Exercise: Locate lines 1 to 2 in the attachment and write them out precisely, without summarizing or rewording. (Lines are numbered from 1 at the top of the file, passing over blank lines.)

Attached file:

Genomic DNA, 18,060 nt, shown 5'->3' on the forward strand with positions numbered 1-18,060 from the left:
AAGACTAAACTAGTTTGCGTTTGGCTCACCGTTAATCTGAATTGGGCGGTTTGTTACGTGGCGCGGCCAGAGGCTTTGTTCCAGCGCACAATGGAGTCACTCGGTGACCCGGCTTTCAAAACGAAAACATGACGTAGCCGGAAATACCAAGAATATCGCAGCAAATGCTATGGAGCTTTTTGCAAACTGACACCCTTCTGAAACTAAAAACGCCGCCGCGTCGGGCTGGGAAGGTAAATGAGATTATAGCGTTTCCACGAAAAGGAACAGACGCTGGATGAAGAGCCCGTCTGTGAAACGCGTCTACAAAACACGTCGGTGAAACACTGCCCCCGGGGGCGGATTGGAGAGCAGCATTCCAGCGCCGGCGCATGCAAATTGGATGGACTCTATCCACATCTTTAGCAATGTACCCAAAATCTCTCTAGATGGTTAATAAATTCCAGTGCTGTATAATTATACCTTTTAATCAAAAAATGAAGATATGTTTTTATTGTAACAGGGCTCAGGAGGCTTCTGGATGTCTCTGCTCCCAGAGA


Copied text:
Genomic DNA, 18,060 nt, shown 5'->3' on the forward strand with positions numbered 1-18,060 from the left:
AAGACTAAACTAGTTTGCGTTTGGCTCACCGTTAATCTGAATTGGGCGGTTTGTTACGTGGCGCGGCCAGAGGCTTTGTTCCAGCGCACAATGGAGTCACTCGGTGACCCGGCTTTCAAAACGAAAACATGACGTAGCCGGAAATACCAAGAATATCGCAGCAAATGCTATGGAGCTTTTTGCAAACTGACACCCTTCTGAAACTAAAAACGCCGCCGCGTCGGGCTGGGAAGGTAAATGAGATTATAGCGTTTCCACGAAAAGGAACAGACGCTGGATGAAGAGCCCGTCTGTGAAACGCGTCTACAAAACACGTCGGTGAAACACTGCCCCCGGGGGCGGATTGGAGAGCAGCATTCCAGCGCCGGCGCATGCAAATTGGATGGACTCTATCCACATCTTTAGCAATGTACCCAAAATCTCTCTAGATGGTTAATAAATTCCAGTGCTGTATAATTATACCTTTTAATCAAAAAATGAAGATATGTTTTTATTGTAACAGGGCTCAGGAGGCTTCTGGATGTCTCTGCTCCCAGAGA